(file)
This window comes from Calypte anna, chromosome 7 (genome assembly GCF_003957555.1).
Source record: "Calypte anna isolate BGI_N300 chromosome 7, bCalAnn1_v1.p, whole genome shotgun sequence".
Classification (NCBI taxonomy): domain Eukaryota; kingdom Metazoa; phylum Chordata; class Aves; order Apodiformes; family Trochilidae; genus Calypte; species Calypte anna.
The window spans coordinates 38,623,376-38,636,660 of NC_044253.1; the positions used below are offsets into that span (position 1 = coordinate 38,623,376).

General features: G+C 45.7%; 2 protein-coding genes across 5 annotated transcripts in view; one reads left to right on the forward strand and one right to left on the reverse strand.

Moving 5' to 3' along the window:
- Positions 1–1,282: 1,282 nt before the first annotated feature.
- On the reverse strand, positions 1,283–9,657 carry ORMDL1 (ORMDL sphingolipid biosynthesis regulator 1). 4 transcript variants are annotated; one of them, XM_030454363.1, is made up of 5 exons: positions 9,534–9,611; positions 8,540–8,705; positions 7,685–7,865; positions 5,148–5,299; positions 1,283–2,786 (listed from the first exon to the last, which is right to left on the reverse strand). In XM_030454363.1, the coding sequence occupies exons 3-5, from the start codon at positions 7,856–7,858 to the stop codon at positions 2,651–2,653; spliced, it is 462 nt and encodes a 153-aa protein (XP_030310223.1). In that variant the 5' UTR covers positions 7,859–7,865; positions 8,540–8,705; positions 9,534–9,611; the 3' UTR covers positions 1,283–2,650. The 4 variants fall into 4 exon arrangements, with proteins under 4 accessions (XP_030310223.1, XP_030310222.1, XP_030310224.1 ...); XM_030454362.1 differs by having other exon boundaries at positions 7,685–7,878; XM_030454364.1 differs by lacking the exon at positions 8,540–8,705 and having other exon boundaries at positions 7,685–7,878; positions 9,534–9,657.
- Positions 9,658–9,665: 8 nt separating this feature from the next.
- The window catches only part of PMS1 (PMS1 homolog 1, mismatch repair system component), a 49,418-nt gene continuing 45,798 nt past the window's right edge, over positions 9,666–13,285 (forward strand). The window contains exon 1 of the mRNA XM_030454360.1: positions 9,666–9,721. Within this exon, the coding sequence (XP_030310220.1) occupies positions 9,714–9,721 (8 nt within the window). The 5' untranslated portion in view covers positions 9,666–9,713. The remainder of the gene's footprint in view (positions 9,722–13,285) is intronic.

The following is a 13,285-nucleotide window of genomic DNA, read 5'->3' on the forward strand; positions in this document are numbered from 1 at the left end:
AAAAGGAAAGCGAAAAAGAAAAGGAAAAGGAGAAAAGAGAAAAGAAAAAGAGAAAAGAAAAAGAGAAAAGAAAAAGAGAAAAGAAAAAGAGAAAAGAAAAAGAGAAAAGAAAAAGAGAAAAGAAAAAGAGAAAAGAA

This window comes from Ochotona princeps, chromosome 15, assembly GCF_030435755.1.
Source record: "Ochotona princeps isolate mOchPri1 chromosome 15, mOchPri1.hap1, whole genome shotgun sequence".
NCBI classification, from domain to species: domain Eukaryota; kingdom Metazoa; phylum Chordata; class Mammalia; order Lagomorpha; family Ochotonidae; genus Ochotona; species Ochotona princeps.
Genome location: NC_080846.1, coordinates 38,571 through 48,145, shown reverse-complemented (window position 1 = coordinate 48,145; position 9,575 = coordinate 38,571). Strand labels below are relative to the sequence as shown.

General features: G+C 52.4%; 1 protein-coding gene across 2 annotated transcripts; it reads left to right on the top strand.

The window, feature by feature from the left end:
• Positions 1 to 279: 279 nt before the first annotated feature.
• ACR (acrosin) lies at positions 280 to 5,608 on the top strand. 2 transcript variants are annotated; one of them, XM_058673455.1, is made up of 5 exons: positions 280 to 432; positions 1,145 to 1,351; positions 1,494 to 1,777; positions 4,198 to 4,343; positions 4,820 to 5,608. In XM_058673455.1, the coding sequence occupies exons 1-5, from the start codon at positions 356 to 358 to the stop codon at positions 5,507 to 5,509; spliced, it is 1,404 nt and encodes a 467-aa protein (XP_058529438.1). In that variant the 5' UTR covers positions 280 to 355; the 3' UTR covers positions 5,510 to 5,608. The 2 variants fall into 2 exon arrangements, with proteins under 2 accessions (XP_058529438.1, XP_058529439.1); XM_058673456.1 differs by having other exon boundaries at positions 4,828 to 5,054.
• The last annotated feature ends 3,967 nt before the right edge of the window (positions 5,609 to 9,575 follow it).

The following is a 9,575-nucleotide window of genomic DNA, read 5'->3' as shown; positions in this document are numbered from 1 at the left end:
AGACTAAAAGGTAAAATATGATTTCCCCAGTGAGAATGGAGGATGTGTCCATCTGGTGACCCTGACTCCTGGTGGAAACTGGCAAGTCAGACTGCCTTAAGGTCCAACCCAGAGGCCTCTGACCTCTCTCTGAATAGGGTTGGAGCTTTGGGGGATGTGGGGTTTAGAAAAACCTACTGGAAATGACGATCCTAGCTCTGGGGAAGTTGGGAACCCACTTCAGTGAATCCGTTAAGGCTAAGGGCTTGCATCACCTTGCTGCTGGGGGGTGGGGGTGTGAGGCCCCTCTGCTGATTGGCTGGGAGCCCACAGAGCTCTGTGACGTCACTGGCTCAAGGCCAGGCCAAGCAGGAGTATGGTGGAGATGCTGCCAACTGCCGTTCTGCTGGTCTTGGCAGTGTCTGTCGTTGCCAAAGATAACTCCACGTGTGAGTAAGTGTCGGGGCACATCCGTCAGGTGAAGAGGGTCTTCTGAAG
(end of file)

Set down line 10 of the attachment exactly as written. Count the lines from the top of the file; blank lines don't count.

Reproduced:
- The window catches only part of PMS1 (PMS1 homolog 1, mismatch repair system component), a 49,418-nt gene continuing 45,798 nt past the window's right edge, over positions 9,666–13,285 (forward strand). The window contains exon 1 of the mRNA XM_030454360.1: positions 9,666–9,721. Within this exon, the coding sequence (XP_030310220.1) occupies positions 9,714–9,721 (8 nt within the window). The 5' untranslated portion in view covers positions 9,666–9,713. The remainder of the gene's footprint in view (positions 9,722–13,285) is intronic.